Scandinavian and Nordic Crime Fiction discussion

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Good books to read in the Fall season

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CharliReads | 10 comments Hi everyone! I would like to read good Scandinavian/Nordic Crime books that have a setting or atmosphere that 'matches the Fall season' (short, cold and rainy days, lots of coffee...) I'm thinking about re-reading the Millennium Trilogy but I rather have something new. I'm very much looking forward to all suggestions!
Best regards,
Charli


Anna (aetm) | 227 comments Mod
Have you read any of Henning Mankell's Kurt Wallander series books? Many of those happen when it's cold and dark outside. I think those would make a great fall read (or anytime read).
Or have you read anything by Jo Nesbø yet? That would make another great fall read. (Redbreast happens in summer, but it's dark enough to make it an OK fall read I think)
Or Helsinki Homicide: Vengeance (or the whole series of it), The Cruel Stars of the Night, or something by Arnaldur Indridason?
Or for old-fashioned crime, something by Maj Sjövall & Per Wahlöö...


CharliReads | 10 comments Wow thank you so much! I've noticed several people in the train reading a Jo Nesbø book... I'm going to check out all of your suggestions, excellent!


Dave | 113 comments Good suggestions Anna!
Arnaldur Indridason especially stands out in my mind as Fall reading. I'd add Karin Fossum to that list as well.


Ian (PepeCan) | 321 comments Harry Hole is a drunk who often falls over....so Jo Nesbo....quite autumnal as well - lol


CharliReads | 10 comments Adding Karim Fossum (Eve's Eye, perhaps?) to my reading list as well. Thank you!


CharliReads | 10 comments Yeah, having a tendency to fall over quite frequently, does make Harry Hole/Nesbo kind of deserve a special position in my Fall list :-)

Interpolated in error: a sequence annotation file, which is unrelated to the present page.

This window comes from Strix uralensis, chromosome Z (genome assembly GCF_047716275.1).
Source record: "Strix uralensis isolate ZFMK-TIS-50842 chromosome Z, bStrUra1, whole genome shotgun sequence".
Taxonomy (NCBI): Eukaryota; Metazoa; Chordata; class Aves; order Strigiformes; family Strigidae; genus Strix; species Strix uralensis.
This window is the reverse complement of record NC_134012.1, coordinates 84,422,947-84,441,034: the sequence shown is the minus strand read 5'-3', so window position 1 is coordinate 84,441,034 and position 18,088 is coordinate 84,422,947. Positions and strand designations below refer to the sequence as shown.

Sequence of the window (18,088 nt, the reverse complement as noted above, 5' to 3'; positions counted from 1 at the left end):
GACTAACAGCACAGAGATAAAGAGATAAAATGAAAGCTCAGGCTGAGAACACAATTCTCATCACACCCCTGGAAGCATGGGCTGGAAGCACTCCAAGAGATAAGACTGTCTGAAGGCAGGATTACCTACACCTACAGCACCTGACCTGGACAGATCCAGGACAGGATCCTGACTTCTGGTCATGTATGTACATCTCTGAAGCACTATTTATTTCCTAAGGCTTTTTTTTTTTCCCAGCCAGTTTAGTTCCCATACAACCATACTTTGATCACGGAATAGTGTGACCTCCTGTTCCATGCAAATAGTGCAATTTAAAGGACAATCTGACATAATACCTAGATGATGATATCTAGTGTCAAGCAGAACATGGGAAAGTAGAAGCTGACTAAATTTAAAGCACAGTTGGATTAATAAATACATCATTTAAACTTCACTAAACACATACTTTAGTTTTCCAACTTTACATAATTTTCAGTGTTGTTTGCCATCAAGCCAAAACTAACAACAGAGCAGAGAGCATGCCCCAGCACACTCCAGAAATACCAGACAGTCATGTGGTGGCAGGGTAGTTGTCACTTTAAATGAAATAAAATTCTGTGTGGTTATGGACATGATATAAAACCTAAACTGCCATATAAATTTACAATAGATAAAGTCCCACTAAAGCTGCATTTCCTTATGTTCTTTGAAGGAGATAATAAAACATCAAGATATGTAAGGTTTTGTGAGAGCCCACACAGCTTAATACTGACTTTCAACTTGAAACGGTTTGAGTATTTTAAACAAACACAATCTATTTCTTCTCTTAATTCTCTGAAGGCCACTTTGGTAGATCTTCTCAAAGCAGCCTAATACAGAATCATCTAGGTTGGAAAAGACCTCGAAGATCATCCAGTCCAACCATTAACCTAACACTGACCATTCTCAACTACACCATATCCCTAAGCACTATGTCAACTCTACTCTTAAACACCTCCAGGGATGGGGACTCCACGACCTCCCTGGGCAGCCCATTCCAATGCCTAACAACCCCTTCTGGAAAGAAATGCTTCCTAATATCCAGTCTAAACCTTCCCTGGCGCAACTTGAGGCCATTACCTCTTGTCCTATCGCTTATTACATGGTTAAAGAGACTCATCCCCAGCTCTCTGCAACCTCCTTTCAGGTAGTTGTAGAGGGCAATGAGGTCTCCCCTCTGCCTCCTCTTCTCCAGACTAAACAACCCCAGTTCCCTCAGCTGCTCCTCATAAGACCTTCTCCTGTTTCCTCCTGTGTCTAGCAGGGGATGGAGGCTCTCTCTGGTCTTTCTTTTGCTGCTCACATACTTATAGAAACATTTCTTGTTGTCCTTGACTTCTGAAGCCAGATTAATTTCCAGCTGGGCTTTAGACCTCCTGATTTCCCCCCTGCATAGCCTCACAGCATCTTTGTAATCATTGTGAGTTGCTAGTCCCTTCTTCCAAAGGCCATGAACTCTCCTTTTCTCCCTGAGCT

message 8: by Dave (last edited Sep 12, 2011 11:44PM) (new)

Dave | 113 comments Eve's Eye was Karin Fossum's first in the Inspector Sejer series and unfortunately not translated to english so I can't comment. I've read the rest of the series though and really enjoyed all of them, but particularly the first few: Don't Look Back, He Who Fears the Wolf, and Calling Out for You (aka The Indian Bride).

I might venture to say that of the more established authors (by that I mean five or more books available in a series) she is probably my favorite.
Although I do really love Jo Nesbo, Henning Mankell, and Arnaldur Indridason as well, Fossum writes with a certain eloquence and intimacy of character that really draws me in.


Laura | 47 comments Dave wrote: "Eve's Eye was Karin Fossum's first in the Inspector Sejer series and unfortunately not translated to english so I can't comment. I've read the rest of the series though and really enjoyed all of th..."

Dave wrote: "Eve's Eye was Karin Fossum's first in the Inspector Sejer series and unfortunately not translated to english so I can't comment. I've read the rest of the series though and really enjoyed all of th..."

Just put the first two (english translation) Fossum books on my Kindle. That's my next new series. Happy to see a recommendation.


message 10: by CharliReads (last edited Sep 13, 2011 10:11AM) (new)

CharliReads | 10 comments Eve's Eye has been translated into Dutch and that happens to be my native language :-)


Dave | 113 comments CharliReads wrote: "Eve's Eye has been translated into Dutch and that happens to be my native language :-)"